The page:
In all of these places, people have preventive medicine embedded in their lives, without even having to think about it. Their daily activities involve walking most places, eating healthy diets rich in local plants, with a lot of intergenerational social interaction. Interestingly, folks in these communities do drink alcohol — but limit it to 1-2 drinks/day maximum. And they do eat meat — but not very often and in small portions. One thing that won’t surprise you: Blue Zoners do not eat refined sugars (all the convenience and packaged foods that we’re trained to eat because they’re cheap and widely available).
Summarizing these themes visually in under two minutes is another gem from the idea lab of Dr. Mike Evans from Toronto. You’ve seen some of his other videos here. I love them. Just watch the one below, and follow his advice. That’s what I’m trying to do in my own life.
From the Evans Health Lab:
What are your thoughts on Blue Zones and Dr. Mike’s advice?
What I love about this latest Shots piece is that I was able to interview Doc Mike Evans, he of the famous animated whiteboard video “23 1/2 hours: What is the single best thing we can do for our health?” that has racked up more than 4 million views on YouTube.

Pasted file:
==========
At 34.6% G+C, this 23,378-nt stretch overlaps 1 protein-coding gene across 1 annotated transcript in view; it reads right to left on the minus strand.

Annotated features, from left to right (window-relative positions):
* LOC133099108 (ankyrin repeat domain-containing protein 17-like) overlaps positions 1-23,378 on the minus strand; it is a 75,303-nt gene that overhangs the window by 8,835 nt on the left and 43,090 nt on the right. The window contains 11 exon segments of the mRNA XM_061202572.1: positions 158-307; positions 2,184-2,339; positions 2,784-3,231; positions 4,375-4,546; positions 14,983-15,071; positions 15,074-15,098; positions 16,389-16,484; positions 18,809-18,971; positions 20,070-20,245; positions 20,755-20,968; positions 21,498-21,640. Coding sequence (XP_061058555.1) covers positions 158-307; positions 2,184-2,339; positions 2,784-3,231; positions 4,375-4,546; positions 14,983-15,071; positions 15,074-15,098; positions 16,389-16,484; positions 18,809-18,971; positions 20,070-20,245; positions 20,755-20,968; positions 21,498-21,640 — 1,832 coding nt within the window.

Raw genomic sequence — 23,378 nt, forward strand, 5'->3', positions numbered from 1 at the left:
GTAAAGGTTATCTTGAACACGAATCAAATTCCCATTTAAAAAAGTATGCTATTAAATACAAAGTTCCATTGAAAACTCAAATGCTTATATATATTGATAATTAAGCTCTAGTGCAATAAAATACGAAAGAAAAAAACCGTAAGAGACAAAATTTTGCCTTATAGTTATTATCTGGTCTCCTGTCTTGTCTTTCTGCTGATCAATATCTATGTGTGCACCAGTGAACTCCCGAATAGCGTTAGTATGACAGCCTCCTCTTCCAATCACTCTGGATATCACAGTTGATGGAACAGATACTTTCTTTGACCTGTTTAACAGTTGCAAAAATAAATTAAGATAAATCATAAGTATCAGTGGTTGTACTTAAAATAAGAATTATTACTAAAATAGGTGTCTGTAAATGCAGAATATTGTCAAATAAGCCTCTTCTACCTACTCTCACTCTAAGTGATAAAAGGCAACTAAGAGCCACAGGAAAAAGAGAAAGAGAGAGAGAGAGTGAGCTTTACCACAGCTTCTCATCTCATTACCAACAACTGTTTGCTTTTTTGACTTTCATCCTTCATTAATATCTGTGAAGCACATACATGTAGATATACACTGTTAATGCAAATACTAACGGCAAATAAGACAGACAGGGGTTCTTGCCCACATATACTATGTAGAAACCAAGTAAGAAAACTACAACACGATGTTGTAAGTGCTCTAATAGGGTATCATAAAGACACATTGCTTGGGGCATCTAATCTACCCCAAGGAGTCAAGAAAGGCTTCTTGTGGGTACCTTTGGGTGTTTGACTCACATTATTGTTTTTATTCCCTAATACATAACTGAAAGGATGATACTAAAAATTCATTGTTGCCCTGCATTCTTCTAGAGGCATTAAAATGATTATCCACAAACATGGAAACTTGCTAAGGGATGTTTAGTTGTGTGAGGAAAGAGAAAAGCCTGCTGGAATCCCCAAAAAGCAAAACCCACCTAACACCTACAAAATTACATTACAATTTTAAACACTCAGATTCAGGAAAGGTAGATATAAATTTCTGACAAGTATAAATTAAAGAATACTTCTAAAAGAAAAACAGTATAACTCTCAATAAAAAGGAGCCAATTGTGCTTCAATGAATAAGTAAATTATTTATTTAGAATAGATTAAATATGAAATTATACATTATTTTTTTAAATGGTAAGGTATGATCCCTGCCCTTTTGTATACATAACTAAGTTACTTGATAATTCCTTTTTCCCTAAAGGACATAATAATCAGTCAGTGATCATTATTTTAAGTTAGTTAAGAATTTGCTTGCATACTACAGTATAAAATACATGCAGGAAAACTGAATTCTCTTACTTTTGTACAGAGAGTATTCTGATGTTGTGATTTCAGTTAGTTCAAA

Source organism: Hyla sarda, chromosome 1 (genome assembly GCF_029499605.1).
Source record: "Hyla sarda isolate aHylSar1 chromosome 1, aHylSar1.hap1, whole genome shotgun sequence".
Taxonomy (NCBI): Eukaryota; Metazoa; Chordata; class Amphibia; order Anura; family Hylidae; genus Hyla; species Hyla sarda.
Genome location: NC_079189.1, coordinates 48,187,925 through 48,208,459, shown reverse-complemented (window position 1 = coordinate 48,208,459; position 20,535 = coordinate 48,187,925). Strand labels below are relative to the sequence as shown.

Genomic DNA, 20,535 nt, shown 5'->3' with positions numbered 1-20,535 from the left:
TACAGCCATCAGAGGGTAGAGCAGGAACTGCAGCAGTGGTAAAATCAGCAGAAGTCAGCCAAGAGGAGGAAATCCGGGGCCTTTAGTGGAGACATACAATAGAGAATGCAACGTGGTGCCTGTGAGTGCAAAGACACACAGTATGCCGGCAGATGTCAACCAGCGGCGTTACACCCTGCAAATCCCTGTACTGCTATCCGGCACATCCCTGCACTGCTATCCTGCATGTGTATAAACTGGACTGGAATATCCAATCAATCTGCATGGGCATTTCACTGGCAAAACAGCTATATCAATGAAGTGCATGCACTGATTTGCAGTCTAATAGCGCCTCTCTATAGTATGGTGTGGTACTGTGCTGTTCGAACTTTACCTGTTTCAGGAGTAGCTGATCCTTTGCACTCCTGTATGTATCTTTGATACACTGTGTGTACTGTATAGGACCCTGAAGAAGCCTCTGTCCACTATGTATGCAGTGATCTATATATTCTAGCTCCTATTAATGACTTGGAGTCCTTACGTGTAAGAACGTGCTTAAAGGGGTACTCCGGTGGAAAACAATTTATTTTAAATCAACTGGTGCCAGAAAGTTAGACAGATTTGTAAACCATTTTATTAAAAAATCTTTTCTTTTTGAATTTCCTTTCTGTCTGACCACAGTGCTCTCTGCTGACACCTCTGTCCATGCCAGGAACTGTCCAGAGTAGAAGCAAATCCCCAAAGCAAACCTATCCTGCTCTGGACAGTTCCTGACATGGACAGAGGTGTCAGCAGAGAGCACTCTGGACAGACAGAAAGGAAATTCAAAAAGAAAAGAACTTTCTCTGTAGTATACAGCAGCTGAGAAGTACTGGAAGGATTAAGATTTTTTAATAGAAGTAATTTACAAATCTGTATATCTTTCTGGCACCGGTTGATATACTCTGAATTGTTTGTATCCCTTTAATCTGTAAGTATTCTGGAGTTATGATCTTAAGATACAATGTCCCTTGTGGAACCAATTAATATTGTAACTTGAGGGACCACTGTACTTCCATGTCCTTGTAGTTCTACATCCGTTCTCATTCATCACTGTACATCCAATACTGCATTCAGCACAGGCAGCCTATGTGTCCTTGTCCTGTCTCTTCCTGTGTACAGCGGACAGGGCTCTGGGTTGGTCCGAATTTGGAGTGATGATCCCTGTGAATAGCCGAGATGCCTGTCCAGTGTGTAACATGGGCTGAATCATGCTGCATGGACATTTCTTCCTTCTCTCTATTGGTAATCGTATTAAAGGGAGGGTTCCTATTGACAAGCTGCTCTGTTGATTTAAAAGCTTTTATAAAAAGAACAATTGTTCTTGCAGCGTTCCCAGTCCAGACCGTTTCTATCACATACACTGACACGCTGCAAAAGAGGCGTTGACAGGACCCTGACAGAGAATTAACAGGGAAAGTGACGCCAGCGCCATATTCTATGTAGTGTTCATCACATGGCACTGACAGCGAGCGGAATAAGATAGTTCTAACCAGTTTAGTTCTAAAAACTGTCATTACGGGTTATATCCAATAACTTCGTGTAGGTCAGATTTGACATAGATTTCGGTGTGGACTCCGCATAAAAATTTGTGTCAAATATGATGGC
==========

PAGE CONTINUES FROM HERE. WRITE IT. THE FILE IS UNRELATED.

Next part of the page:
Evans is a lovely guy—down to earth, thoughtful, patient; he’s a father, husband, doctor, health educator, and still, at age 50, a hockey player. He didn’t even blink when I asked him several of the cliched questions he’s been asked many, many times.
“Are those your hands in the videos?” –No.
“Did you know ’23 1/2 Hours’ was mentioned on ‘Orange is the New Black?’ ” –Yes.
As with greatness in other realms, Evans makes what he does look effortless. But it’s not. Each video takes at least a month of research/writing/editing before his crew even gets to the filming stage. The filming and editing thereafter can take as long as another two months. That’s three months plus for videos pared down to 10 minutes or less. Information-rich videos that make the complex simple.
Rare is the video that makes you feel smarter just watching it. That’s what Evans does.